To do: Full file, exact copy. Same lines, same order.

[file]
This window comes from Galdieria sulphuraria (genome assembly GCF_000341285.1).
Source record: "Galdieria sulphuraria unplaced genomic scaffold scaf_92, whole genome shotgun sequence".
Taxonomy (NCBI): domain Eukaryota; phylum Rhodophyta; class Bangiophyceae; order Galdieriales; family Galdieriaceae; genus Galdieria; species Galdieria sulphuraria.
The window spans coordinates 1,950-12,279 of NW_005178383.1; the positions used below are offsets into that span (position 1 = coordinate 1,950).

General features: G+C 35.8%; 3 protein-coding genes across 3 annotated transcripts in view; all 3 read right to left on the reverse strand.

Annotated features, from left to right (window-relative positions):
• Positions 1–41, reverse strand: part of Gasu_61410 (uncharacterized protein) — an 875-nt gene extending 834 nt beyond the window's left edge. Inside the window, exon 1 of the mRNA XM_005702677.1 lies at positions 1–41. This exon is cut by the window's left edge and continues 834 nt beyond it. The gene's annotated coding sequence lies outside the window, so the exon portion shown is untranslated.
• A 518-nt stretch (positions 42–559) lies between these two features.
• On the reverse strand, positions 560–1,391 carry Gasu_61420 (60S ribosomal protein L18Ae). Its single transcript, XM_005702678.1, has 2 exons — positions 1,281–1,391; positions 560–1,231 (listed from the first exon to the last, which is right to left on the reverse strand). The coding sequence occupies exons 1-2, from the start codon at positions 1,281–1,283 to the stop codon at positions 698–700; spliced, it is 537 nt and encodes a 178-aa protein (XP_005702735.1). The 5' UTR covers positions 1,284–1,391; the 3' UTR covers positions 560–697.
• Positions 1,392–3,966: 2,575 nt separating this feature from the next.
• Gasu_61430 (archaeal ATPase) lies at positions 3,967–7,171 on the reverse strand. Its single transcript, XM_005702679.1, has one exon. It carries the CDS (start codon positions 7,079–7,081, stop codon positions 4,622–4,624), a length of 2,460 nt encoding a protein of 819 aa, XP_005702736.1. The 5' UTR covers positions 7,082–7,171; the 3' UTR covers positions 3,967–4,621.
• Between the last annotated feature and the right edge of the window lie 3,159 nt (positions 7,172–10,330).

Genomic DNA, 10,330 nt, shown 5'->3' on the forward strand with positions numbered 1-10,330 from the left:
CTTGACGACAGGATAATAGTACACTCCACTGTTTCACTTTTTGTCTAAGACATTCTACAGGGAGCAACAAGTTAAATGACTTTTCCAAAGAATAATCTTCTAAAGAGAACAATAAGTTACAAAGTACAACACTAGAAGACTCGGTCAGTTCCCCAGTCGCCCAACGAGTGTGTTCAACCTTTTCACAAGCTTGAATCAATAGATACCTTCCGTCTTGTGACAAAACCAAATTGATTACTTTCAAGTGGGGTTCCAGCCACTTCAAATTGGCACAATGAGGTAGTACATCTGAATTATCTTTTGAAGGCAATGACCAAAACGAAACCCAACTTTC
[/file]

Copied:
This window comes from Galdieria sulphuraria (genome assembly GCF_000341285.1).
Source record: "Galdieria sulphuraria unplaced genomic scaffold scaf_92, whole genome shotgun sequence".
Taxonomy (NCBI): domain Eukaryota; phylum Rhodophyta; class Bangiophyceae; order Galdieriales; family Galdieriaceae; genus Galdieria; species Galdieria sulphuraria.
The window spans coordinates 1,950-12,279 of NW_005178383.1; the positions used below are offsets into that span (position 1 = coordinate 1,950).

General features: G+C 35.8%; 3 protein-coding genes across 3 annotated transcripts in view; all 3 read right to left on the reverse strand.

Annotated features, from left to right (window-relative positions):
• Positions 1–41, reverse strand: part of Gasu_61410 (uncharacterized protein) — an 875-nt gene extending 834 nt beyond the window's left edge. Inside the window, exon 1 of the mRNA XM_005702677.1 lies at positions 1–41. This exon is cut by the window's left edge and continues 834 nt beyond it. The gene's annotated coding sequence lies outside the window, so the exon portion shown is untranslated.
• A 518-nt stretch (positions 42–559) lies between these two features.
• On the reverse strand, positions 560–1,391 carry Gasu_61420 (60S ribosomal protein L18Ae). Its single transcript, XM_005702678.1, has 2 exons — positions 1,281–1,391; positions 560–1,231 (listed from the first exon to the last, which is right to left on the reverse strand). The coding sequence occupies exons 1-2, from the start codon at positions 1,281–1,283 to the stop codon at positions 698–700; spliced, it is 537 nt and encodes a 178-aa protein (XP_005702735.1). The 5' UTR covers positions 1,284–1,391; the 3' UTR covers positions 560–697.
• Positions 1,392–3,966: 2,575 nt separating this feature from the next.
• Gasu_61430 (archaeal ATPase) lies at positions 3,967–7,171 on the reverse strand. Its single transcript, XM_005702679.1, has one exon. It carries the CDS (start codon positions 7,079–7,081, stop codon positions 4,622–4,624), a length of 2,460 nt encoding a protein of 819 aa, XP_005702736.1. The 5' UTR covers positions 7,082–7,171; the 3' UTR covers positions 3,967–4,621.
• Between the last annotated feature and the right edge of the window lie 3,159 nt (positions 7,172–10,330).

Genomic DNA, 10,330 nt, shown 5'->3' on the forward strand with positions numbered 1-10,330 from the left:
CTTGACGACAGGATAATAGTACACTCCACTGTTTCACTTTTTGTCTAAGACATTCTACAGGGAGCAACAAGTTAAATGACTTTTCCAAAGAATAATCTTCTAAAGAGAACAATAAGTTACAAAGTACAACACTAGAAGACTCGGTCAGTTCCCCAGTCGCCCAACGAGTGTGTTCAACCTTTTCACAAGCTTGAATCAATAGATACCTTCCGTCTTGTGACAAAACCAAATTGATTACTTTCAAGTGGGGTTCCAGCCACTTCAAATTGGCACAATGAGGTAGTACATCTGAATTATCTTTTGAAGGCAATGACCAAAACGAAACCCAACTTTC